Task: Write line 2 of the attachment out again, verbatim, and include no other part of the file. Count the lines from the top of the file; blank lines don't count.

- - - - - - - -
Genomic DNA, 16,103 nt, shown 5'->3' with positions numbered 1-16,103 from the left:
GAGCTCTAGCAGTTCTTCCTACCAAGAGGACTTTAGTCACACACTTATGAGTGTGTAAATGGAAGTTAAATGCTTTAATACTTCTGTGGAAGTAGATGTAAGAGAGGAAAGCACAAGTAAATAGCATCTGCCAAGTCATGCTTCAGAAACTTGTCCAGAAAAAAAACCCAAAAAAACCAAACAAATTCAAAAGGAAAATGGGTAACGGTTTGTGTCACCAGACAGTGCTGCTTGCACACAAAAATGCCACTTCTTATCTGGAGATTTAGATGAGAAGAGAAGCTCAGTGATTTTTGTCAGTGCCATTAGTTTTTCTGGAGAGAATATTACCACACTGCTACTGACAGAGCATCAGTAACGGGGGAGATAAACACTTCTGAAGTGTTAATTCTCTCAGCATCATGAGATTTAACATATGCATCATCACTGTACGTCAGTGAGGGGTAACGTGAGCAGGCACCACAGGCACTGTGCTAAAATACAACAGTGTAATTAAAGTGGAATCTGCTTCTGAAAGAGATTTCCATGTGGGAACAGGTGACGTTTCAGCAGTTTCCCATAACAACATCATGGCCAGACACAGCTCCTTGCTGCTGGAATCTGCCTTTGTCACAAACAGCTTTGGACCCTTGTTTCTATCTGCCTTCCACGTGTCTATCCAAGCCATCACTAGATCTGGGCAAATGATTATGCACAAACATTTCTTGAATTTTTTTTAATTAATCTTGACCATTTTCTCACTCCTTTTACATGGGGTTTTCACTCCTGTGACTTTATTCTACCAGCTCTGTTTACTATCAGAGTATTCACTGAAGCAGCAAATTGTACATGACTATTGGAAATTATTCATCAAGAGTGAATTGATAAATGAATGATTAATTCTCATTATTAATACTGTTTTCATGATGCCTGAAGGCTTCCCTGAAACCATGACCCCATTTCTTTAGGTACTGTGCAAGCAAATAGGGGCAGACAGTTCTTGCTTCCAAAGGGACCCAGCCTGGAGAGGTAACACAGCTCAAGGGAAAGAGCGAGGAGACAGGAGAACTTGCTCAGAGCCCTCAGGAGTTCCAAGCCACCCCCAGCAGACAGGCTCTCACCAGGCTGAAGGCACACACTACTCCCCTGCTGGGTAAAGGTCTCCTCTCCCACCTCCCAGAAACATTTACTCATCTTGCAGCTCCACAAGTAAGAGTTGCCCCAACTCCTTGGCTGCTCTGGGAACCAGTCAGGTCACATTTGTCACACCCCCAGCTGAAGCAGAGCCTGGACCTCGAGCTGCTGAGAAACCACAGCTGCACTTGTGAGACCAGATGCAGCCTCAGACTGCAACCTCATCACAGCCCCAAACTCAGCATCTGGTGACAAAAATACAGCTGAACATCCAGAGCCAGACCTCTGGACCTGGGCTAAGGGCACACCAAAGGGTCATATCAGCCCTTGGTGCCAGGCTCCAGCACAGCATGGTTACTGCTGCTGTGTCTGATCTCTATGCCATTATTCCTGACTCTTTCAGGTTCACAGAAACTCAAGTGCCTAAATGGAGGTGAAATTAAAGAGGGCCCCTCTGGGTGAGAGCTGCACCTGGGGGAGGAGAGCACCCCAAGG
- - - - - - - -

GAGCTCTAGCAGTTCTTCCTACCAAGAGGACTTTAGTCACACACTTATGAGTGTGTAAATGGAAGTTAAATGCTTTAATACTTCTGTGGAAGTAGATGTAAGAGAGGAAAGCACAAGTAAATAGCATCTGCCAAGTCATGCTTCAGAAACTTGTCCAGAAAAAAAACCCAAAAAAACCAAACAAATTCAAAAGGAAAATGGGTAACGGTTTGTGTCACCAGACAGTGCTGCTTGCACACAAAAATGCCACTTCTTATCTGGAGATTTAGATGAGAAGAGAAGCTCAGTGATTTTTGTCAGTGCCATTAGTTTTTCTGGAGAGAATATTACCACACTGCTACTGACAGAGCATCAGTAACGGGGGAGATAAACACTTCTGAAGTGTTAATTCTCTCAGCATCATGAGATTTAACATATGCATCATCACTGTACGTCAGTGAGGGGTAACGTGAGCAGGCACCACAGGCACTGTGCTAAAATACAACAGTGTAATTAAAGTGGAATCTGCTTCTGAAAGAGATTTCCATGTGGGAACAGGTGACGTTTCAGCAGTTTCCCATAACAACATCATGGCCAGACACAGCTCCTTGCTGCTGGAATCTGCCTTTGTCACAAACAGCTTTGGACCCTTGTTTCTATCTGCCTTCCACGTGTCTATCCAAGCCATCACTAGATCTGGGCAAATGATTATGCACAAACATTTCTTGAATTTTTTTTAATTAATCTTGACCATTTTCTCACTCCTTTTACATGGGGTTTTCACTCCTGTGACTTTATTCTACCAGCTCTGTTTACTATCAGAGTATTCACTGAAGCAGCAAATTGTACATGACTATTGGAAATTATTCATCAAGAGTGAATTGATAAATGAATGATTAATTCTCATTATTAATACTGTTTTCATGATGCCTGAAGGCTTCCCTGAAACCATGACCCCATTTCTTTAGGTACTGTGCAAGCAAATAGGGGCAGACAGTTCTTGCTTCCAAAGGGACCCAGCCTGGAGAGGTAACACAGCTCAAGGGAAAGAGCGAGGAGACAGGAGAACTTGCTCAGAGCCCTCAGGAGTTCCAAGCCACCCCCAGCAGACAGGCTCTCACCAGGCTGAAGGCACACACTACTCCCCTGCTGGGTAAAGGTCTCCTCTCCCACCTCCCAGAAACATTTACTCATCTTGCAGCTCCACAAGTAAGAGTTGCCCCAACTCCTTGGCTGCTCTGGGAACCAGTCAGGTCACATTTGTCACACCCCCAGCTGAAGCAGAGCCTGGACCTCGAGCTGCTGAGAAACCACAGCTGCACTTGTGAGACCAGATGCAGCCTCAGACTGCAACCTCATCACAGCCCCAAACTCAGCATCTGGTGACAAAAATACAGCTGAACATCCAGAGCCAGACCTCTGGACCTGGGCTAAGGGCACACCAAAGGGTCATATCAGCCCTTGGTGCCAGGCTCCAGCACAGCATGGTTACTGCTGCTGTGTCTGATCTCTATGCCATTATTCCTGACTCTTTCAGGTTCACAGAAACTCAAGTGCCTAAATGGAGGTGAAATTAAAGAGGGCCCCTCTGGGTGAGAGCTGCACCTGGGGGAGGAGAGCACCCCAAGG